So the Tom Hanks season of goodwill continues. He’s already saved his crew from some frankly unfriendly pirates in the excellent, Captain Phillips, and did a pretty good job of Saving Private Ryan a few years back, but does he save Mr Banks from the clutches of his protective creator, P.L Travers (Emma Thompson)? Well as it turns out it’s Travers herself, or rather Emma Thompson, who ends up Saving Mr Banks and stealing the show.
Saving Mr Banks is the story of Walt Disney’s (Hanks) valiant attempt to get P.L Travers to agree to give him the film rights to her beloved, Mary Poppins, a book, it is revealed inspired by her own sad childhood relationship with her loving but failing father (Colin Farrell). As a result of the amount of screen time dedicated to depicting Travers’ childhood growing up in Australia, it’s little surprise that the character of Disney becomes an almost secondary one. But that doesn’t stop Hanks from ensuring that he makes the most of his limited screen time, and imbuing Disney with a charm, a child-like enthusiasm and all the other qualities you’d hope the real life Walt possessed.
After all if a film about Walt Disney is made by the Walt Disney Company, it should come as little surprise that this treatment of the man is very much the ‘authorised’ version. So no allusions to his well documented anti-semitism or any other of the more unsavoury aspects of his life.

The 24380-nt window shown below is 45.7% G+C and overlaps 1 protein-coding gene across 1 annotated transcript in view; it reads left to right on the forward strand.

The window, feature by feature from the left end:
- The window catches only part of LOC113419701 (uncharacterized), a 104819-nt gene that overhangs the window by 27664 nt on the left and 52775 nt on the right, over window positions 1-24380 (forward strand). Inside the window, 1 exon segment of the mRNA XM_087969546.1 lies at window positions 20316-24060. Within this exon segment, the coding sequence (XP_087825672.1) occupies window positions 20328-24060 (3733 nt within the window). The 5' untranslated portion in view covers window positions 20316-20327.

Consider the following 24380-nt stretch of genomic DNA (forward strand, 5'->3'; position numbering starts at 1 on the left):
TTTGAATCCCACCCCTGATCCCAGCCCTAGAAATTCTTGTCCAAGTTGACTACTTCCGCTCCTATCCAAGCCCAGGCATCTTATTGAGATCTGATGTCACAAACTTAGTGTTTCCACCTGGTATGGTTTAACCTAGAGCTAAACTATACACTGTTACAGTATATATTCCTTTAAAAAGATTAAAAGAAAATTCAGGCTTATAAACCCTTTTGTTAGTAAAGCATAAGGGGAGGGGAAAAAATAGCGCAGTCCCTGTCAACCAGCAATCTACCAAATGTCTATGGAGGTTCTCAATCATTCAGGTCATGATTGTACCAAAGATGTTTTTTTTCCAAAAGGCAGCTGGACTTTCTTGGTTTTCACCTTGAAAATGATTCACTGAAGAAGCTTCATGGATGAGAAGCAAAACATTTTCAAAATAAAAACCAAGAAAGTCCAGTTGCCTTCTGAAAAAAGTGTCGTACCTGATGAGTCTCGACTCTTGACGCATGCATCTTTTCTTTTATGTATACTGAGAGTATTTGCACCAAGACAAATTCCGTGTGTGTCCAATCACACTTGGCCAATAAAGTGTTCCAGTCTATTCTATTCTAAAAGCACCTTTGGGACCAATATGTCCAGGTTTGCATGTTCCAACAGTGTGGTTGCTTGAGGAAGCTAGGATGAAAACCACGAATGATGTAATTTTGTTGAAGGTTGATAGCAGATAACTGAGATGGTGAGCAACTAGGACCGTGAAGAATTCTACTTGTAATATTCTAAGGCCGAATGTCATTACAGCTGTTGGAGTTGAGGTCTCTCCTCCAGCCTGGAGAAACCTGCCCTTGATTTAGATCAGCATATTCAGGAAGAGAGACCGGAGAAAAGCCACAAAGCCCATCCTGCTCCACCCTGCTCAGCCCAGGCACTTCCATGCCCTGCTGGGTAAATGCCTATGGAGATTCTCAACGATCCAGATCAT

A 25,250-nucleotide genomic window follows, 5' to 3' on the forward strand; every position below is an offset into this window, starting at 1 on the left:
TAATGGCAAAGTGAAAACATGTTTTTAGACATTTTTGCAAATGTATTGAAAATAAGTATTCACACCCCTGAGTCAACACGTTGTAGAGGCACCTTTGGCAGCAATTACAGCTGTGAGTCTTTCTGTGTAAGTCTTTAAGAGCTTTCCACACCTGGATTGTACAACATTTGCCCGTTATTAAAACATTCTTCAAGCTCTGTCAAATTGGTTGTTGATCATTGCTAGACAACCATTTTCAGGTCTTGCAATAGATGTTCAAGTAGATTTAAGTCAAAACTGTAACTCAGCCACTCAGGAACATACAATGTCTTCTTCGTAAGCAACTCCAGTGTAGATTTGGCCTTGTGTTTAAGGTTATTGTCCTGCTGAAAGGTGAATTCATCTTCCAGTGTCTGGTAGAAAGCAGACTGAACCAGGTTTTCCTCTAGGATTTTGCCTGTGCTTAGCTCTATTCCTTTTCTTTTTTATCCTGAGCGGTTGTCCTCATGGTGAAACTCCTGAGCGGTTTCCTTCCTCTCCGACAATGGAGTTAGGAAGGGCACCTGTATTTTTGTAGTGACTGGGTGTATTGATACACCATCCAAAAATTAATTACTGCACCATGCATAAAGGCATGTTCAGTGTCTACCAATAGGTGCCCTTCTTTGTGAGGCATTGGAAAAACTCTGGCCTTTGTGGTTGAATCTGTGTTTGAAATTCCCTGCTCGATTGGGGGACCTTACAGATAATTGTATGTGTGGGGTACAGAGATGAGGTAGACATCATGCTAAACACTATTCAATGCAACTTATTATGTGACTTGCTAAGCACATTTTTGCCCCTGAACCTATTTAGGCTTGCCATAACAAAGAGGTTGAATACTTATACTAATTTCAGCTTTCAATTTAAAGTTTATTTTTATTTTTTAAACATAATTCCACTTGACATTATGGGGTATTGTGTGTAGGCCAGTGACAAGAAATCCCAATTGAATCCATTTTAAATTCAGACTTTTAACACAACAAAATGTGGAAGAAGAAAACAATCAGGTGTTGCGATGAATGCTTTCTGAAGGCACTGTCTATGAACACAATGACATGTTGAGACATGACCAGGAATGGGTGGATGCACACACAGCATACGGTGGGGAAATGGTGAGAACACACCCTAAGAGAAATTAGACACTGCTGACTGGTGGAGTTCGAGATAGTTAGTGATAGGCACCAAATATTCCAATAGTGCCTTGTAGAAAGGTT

But those omissions not withstanding, and a slightly ploddy first half hour, Saving Mr Banks really hits it’s stride when the real conflict between Travers, deeply protective towards her characters, and the earnest attempts of the film’s songwriters (Jason Schwartzman and B. J. Novak) to please her, come to fruition. The scenes where Thompson gets to really show off Travers’ prickly nature are the most enjoyable and at times laugh out loud funny, and coupled with the quieter scenes with her driver, Ralph (Paul Giamatti), you feel at times that Saving Mr Banks may have struck an excellent balance.
However, a slightly contrived conflict between Disney and Travers in the final act, just as she begins to finally start enjoying herself, is a frustrating reminder that the filmmakers have taken a healthy dose of dramatic license in order to facilitate a surprise visit by Disney to Travers’ London home, where he convinces her to finally sign over the rights and she happily sobs through the film’s premiere. In reality she famously loathed the film. An unfortunate fact which could undermine the entire premise, but the strength of Thompson’s and Hank’s performances means it is a mere distraction from an otherwise enjoyable tale.
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